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    $\begingroup$ @Thucydides I would totally agree with you. Elon Musk appears to be not really interested in money other than as a means to fund his technological endeavours. His behaviour is not indicative of someone who wants to accumulate wealth. However there are many more rich people who are not benefiting society as a whole and accumulate wealth simply to be wealthy. $\endgroup$ – dunc123 Jul 28 '16 at 10:39
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    $\begingroup$ @Thucydides yes, this part of answer is provocative, but if treated as sarcasm - it's excellent. All peoples are important, any of us. Even those which names should not be pronounced in public places. And by understanding that, and getting knowledge about that - this way will we go forward. We have to learn how to form better connections between peoples. $\endgroup$ – MolbOrg Jul 28 '16 at 10:52
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    $\begingroup$ The same could be said of the people who create designer drugs -- "because they are amazingly creative and produced goods and services which people want, things that never existed before." I heard the claim that six people have more wealth than the poorest 3.5 billion people. If you confiscated their wealth, redistributed it to the poorest 3.5 billion you could double their wealth. That would put a dent in poverty. The six could be put on a stipend of one million dollars per annum. Enough to start new wealth making enterprises if they wanted. $\endgroup$ – a4android Jul 28 '16 at 12:19
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No it won't.

Poverty isn't a biological phenomenon. Poverty isn't determined genetically, you can't get rid of it through eugenics.

Being a complex concept in economics, poverty can not be eliminated just by adding more taxes. Quite the opposite, "birth tax" can actually be the cause of a family becoming poor, it they spent their last money on it.

There are causes for poverty that work in context of one single generation. No matter if my parents weren't poor, I still can become poor in certain circumstances.

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Inequality is a requirement for human economic interaction

In hard science, inequality drives action. Heat flows from hot to cold, electric potential flows from high potential to low potential. Exothermic chemical reactions occur, add heat energy to nearby particles, and provide the free energy for other reactions to occur, etc. If everything was always at the same temperature, there could be no chemical reactions (exothermic or endothermic) because the result of said reaction would be a difference in temperature. If everything was at the same electric potential, there would be no electricity. Sounds like a crappy universe...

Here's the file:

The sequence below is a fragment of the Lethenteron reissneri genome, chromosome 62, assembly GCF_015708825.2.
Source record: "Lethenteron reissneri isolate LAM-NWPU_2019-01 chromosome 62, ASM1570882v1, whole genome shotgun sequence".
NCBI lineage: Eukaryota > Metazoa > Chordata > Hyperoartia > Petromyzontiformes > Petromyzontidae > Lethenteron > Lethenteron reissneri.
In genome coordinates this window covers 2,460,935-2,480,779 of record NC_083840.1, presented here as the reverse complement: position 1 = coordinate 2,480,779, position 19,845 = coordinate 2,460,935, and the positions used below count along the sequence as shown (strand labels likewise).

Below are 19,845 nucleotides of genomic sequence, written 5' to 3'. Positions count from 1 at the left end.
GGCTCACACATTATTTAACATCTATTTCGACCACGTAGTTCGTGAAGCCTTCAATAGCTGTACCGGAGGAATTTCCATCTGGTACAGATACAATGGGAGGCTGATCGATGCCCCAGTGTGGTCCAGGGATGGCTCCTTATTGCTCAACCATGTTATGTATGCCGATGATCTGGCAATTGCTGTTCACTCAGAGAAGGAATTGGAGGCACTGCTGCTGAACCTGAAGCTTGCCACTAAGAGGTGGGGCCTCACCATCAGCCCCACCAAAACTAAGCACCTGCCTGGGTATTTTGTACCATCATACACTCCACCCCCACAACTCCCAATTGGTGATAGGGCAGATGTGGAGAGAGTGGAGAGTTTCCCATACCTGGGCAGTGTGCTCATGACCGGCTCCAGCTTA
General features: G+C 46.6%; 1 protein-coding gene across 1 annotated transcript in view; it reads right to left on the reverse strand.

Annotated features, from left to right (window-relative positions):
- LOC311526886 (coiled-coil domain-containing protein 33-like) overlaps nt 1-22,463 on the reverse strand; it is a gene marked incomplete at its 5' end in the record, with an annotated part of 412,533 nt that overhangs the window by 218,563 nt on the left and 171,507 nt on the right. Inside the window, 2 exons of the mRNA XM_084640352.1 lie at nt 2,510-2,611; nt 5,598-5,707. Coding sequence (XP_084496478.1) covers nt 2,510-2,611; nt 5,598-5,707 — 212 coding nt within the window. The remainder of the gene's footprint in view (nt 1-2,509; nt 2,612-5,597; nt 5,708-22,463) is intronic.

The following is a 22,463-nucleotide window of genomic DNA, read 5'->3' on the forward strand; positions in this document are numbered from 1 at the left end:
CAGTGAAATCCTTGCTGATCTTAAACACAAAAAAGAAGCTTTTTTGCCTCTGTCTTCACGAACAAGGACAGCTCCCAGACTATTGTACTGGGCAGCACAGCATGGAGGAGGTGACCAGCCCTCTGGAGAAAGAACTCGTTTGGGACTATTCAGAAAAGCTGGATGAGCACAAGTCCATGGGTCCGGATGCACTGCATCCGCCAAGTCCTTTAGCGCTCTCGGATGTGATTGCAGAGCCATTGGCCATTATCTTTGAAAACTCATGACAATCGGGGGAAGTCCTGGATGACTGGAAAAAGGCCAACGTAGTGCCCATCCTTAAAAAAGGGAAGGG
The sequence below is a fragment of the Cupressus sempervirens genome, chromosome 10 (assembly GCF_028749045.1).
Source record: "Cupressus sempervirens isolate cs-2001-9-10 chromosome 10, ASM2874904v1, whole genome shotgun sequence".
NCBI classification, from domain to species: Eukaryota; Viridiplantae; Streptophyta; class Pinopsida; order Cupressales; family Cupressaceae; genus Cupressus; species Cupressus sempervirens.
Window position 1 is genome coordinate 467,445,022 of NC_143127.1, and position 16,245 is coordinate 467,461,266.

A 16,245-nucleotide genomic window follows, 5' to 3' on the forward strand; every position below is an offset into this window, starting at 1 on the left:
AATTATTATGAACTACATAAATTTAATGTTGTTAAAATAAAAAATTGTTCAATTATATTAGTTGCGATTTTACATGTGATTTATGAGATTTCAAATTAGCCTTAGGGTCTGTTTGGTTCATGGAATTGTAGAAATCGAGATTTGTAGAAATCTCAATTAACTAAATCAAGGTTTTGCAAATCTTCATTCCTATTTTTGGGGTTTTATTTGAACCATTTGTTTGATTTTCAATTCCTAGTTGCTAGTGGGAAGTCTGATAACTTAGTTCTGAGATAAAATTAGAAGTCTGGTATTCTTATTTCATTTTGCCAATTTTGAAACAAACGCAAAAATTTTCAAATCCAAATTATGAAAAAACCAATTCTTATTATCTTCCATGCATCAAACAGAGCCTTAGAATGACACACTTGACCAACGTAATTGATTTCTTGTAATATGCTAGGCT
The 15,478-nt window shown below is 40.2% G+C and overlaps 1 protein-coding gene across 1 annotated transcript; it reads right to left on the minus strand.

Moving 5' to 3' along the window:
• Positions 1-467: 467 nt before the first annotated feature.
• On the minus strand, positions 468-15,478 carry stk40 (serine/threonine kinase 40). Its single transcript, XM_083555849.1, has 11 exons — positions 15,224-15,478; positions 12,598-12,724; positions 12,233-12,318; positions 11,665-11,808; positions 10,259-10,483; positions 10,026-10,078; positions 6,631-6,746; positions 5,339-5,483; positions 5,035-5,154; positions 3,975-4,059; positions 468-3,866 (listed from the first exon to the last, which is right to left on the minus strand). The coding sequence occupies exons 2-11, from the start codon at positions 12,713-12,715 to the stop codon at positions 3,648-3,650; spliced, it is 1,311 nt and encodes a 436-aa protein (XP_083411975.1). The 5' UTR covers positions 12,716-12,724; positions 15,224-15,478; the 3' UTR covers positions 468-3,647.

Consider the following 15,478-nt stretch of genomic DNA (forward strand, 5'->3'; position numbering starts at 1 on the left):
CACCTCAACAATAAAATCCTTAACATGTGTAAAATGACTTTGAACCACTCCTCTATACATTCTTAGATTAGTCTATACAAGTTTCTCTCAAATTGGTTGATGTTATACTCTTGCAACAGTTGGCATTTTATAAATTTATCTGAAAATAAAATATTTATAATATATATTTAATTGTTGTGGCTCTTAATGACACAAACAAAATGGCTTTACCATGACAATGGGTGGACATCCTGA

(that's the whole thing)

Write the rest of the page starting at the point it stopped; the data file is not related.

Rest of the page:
Apply this analogy to human economic interactions. If you make something that other people want, you create DEMAND (not just supply!). The desire to get that you don't have is what drives people to produce something of value in return. Demand is the currency that drives further 'reactions' just as thermal energy in particles is the currency required to drive chemical reactions.

Lets say I'm a cave man and I made something--a pointy rock for pounding these nuts that I gathered. Now you want one. If enough people want one, that is, if there is enough demand for my pointy rocks, then I can compel them to give me something in return. They will either have to find something that I value to give me (food, sex, employment in my entourage) or they will just have to go on being poorer in pointy rocks than me. If I hadn't invented any pointy rocks, then they wouldn't be finding something to trade for one. My pointy rock is driving economic interaction, and creating wealth. Where before none of us had anything of economic value, now some of us have pointy rocks.

But don't take the analogy too far. While there is a limit to the thermal energy in the universe and by taking thermal energy from one place you remove it from another, economic value has no conservation law. You can simply create economic value by making something new and generating new demand.

Income inequality is as necessary to economic interaction as potential is to electrical interactions and heat energy is to chemical interactions. Without income inequality, economic progress would grind to a halt. You do NOT want to eliminate inequality from your future Utopia, or it will be a stagnant hell-hole.

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    $\begingroup$ I'm not entirely sure if there is no conservation law on economic value. Isn't time the raw material in an economy? Ultimately an economy is based on the labour available to generate economic activity. $\endgroup$ – dunc123 Jul 28 '16 at 14:09
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    $\begingroup$ The amount of value generated by labor is referred to in economics as productivity. Productivity for people in modern first world nations is orders of magnitude higher than it was for the peasants who erected the first cities back in Sumer. As long as productivity can go up, then labor is not a constraint on the generation of wealth. $\endgroup$ – kingledion Jul 28 '16 at 14:20